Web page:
Growing your own fruit, herbs and vegetables ensures that they’ll be at their very best when it comes to eating them moments after they have been picked or dug up. Flavour, texture and nutritional value are all at their peak when produce is fresh-picked or harvested. Generally it works out that you can leave your food plants growing until you need to take produce from them – this guarantees that all-important freshness. There are many vegetables – like carrots, beetroot, leeks and parsnips that store well in the ground. Others such as pumpkins and potatoes can be stored for months indoors with the right handling. Apples, garlic and onions too have a good ‘shelf life’. Some harvests are a more of a glut and a time for feasting – grapes, avocados, feijoas and asparagus are all delicious fresh. However, with the right recipes even these fresh treats can be transformed into a resourceful long- term food store by freezing, preserving and pickling. The most important thing of all is knowing when plants and produce are ready and how best to harvest them.
equipment bare hands
Coriander needs to be harvested regularly to stop plants from bolting and going to seed. This happily means you will have a regular supply of aromatic fresh foliage as well as a healthy plant that regenerates itself and lasts for longer. The trick is to cut the top third from a plant and leave the bottom two-thirds to re-grow. Usually doing this about once a week works for established plants. Just cut horizontally across the plant with scissors or a sharp knife. You can of course also just gab a few stems every day or so too. Fresh coriander is undoubtedly the best when it comes to flavor but it can be easily be frozen and stored in a plastic ziplock bag for later use. Allow a few plants to flower and they’ll attract bees, parasitoid wasps and hoverflies into your garden. These plants can then self-seed and reward you with yet more plants in the seasons to come. You can also dry and save the seeds for use in the kitchen too.more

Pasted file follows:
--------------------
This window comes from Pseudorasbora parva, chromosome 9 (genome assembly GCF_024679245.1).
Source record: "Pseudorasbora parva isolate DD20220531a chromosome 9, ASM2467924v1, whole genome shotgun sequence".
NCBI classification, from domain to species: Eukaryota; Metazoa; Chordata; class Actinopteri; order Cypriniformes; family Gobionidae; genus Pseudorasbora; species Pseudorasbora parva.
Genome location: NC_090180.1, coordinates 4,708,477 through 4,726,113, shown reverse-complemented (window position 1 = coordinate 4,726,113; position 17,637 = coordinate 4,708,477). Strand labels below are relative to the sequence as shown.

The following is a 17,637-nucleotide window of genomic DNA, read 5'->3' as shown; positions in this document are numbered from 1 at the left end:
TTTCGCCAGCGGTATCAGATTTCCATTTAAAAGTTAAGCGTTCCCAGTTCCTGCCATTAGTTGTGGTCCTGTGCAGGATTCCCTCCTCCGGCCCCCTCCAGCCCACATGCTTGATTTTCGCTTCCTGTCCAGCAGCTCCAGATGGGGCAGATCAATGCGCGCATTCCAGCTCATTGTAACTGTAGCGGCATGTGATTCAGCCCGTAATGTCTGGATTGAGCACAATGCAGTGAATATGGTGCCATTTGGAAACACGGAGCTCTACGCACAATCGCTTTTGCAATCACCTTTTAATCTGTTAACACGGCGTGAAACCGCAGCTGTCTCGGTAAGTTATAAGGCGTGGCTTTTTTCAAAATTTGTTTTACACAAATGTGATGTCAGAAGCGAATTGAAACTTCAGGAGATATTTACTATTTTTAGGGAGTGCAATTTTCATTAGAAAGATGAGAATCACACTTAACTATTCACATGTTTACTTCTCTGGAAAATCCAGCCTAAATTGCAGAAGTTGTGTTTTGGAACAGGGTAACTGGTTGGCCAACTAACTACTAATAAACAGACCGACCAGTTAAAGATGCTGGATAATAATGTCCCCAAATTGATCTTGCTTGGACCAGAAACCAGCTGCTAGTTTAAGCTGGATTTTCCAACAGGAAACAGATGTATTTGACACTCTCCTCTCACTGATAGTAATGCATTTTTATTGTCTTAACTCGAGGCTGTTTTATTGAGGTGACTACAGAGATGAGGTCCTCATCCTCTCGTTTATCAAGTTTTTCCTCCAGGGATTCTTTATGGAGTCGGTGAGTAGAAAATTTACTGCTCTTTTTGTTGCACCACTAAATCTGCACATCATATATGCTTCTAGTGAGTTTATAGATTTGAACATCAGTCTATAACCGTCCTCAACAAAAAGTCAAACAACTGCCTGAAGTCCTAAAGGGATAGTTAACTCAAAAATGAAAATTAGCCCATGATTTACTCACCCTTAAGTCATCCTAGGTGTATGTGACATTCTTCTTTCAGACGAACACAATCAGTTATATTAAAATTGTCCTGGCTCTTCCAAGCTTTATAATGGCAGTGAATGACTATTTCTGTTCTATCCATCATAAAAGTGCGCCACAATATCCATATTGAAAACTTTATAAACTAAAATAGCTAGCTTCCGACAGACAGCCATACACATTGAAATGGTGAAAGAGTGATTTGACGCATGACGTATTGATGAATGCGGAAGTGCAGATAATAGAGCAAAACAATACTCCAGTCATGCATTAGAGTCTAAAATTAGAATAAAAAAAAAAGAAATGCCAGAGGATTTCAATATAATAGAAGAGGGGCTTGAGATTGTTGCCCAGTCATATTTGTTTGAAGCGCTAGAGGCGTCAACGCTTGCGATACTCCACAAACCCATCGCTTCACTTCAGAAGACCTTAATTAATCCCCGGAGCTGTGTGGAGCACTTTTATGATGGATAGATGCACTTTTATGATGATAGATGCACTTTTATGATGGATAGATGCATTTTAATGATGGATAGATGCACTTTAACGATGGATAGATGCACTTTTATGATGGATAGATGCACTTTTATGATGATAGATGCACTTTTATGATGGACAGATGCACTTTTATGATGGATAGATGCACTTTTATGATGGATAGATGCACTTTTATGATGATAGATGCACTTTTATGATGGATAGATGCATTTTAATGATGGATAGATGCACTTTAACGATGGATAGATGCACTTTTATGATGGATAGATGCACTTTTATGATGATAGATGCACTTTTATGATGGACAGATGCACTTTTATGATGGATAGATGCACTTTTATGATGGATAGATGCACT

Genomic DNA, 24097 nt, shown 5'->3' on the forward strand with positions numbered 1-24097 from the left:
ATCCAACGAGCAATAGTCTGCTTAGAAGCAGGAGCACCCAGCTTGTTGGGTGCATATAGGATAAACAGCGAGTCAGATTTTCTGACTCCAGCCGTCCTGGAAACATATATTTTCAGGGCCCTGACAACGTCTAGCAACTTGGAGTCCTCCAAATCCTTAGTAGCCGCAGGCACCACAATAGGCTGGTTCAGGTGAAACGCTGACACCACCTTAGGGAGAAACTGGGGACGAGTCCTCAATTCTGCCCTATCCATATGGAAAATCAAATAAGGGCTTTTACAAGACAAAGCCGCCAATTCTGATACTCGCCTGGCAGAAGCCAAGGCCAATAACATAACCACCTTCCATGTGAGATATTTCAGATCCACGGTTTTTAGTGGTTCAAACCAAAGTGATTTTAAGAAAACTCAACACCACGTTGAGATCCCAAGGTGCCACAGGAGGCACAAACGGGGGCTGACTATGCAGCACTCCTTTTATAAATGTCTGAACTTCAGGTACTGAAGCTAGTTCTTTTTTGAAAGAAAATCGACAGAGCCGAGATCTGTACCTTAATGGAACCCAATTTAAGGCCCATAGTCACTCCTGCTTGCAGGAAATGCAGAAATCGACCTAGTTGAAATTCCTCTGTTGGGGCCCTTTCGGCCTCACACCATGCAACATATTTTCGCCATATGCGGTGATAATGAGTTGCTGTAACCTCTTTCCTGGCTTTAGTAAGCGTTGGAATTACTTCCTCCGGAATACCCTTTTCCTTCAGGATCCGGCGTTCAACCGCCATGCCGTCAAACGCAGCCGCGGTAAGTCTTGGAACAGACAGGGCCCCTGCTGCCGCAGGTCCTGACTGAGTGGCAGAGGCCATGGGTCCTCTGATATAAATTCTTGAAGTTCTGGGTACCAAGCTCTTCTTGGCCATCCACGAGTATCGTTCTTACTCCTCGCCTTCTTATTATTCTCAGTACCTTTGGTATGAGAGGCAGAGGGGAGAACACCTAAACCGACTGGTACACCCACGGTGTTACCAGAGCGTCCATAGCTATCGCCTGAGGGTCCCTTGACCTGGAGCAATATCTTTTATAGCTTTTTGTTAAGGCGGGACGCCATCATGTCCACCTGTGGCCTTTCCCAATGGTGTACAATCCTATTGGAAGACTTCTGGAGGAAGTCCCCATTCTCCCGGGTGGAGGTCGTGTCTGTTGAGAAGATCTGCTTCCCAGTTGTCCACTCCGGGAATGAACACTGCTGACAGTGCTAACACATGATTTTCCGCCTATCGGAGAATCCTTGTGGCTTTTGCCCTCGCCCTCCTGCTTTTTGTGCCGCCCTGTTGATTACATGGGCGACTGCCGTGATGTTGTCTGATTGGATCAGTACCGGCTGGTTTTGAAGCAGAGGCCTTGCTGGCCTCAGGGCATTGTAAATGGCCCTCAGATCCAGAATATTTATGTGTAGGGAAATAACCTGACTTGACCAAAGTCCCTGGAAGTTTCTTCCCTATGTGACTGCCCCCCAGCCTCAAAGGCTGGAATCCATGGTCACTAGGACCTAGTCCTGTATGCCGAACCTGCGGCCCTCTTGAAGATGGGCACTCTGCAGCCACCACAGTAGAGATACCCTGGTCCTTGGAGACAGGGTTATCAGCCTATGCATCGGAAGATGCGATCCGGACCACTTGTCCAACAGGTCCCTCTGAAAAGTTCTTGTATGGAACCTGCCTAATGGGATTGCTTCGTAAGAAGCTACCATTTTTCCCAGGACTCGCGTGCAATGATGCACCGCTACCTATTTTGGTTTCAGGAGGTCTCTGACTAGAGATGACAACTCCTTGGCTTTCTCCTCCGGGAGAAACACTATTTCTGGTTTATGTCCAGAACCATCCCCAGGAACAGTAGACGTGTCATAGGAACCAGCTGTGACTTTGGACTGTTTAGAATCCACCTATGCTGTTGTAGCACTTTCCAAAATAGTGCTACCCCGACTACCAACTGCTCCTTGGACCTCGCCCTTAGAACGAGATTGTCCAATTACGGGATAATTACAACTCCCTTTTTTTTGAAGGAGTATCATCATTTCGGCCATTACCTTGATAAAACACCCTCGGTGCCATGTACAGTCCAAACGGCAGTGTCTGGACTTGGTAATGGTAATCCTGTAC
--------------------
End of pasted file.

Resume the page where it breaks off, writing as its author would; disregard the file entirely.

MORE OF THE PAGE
Zucchini taste sweetest and have the best texture when they are about the length of your hand. Take care not to damage stems when you harvest – the easiest way is to take a sharp knife and cut through the thick stem that connects the fruit to the main stem. This should leave about a fingertip length of stem attached to the Zucchini. Resist the urge to try and pull them off by hand as they often just snap in half. Keep picking and the plant will keep producing. Scour your plants to make sure you don’t miss any fruits - if you leave your Zucchini too long then they’ll turn into marrows – which can be nice, depends on your taste. Always good for a spot of chutney! Zucchini are best stored in a cool place at room temperature and should be god for at least a week. Apparently refrigerating them can cause them to age prematurely. If you do want to put them in the fridge then place them in the crisper draw if you have one.more
equipment Bare hands, ladder with someone to steady it for you
Depending on variety and weather you can be picking plums from late spring through to early autumn. Taste is a good enough indicator of ripeness but generally fruit are ripe when the develop fully-coloured, soft skins and they give slightly when squeezed. Plums should come off the tree quite easily with just a quick twist. If you are in any doubt keep an eye on birds that will descend onto trees in numbers as soon as fruit are ready. Handle fruit carefully when harvesting to prevent bruising. Line your bucket or basket with soft material such as cloth or newspaper. Plums store well in the fridge for 2 to 4 weeks or they can be sliced and stoned before freezing or dried whole to make prunes. They also make fantastic jams and preserves.more
Simple and fresh use of some of summer's best ingredients
If you're a new potato buff you'll love this ...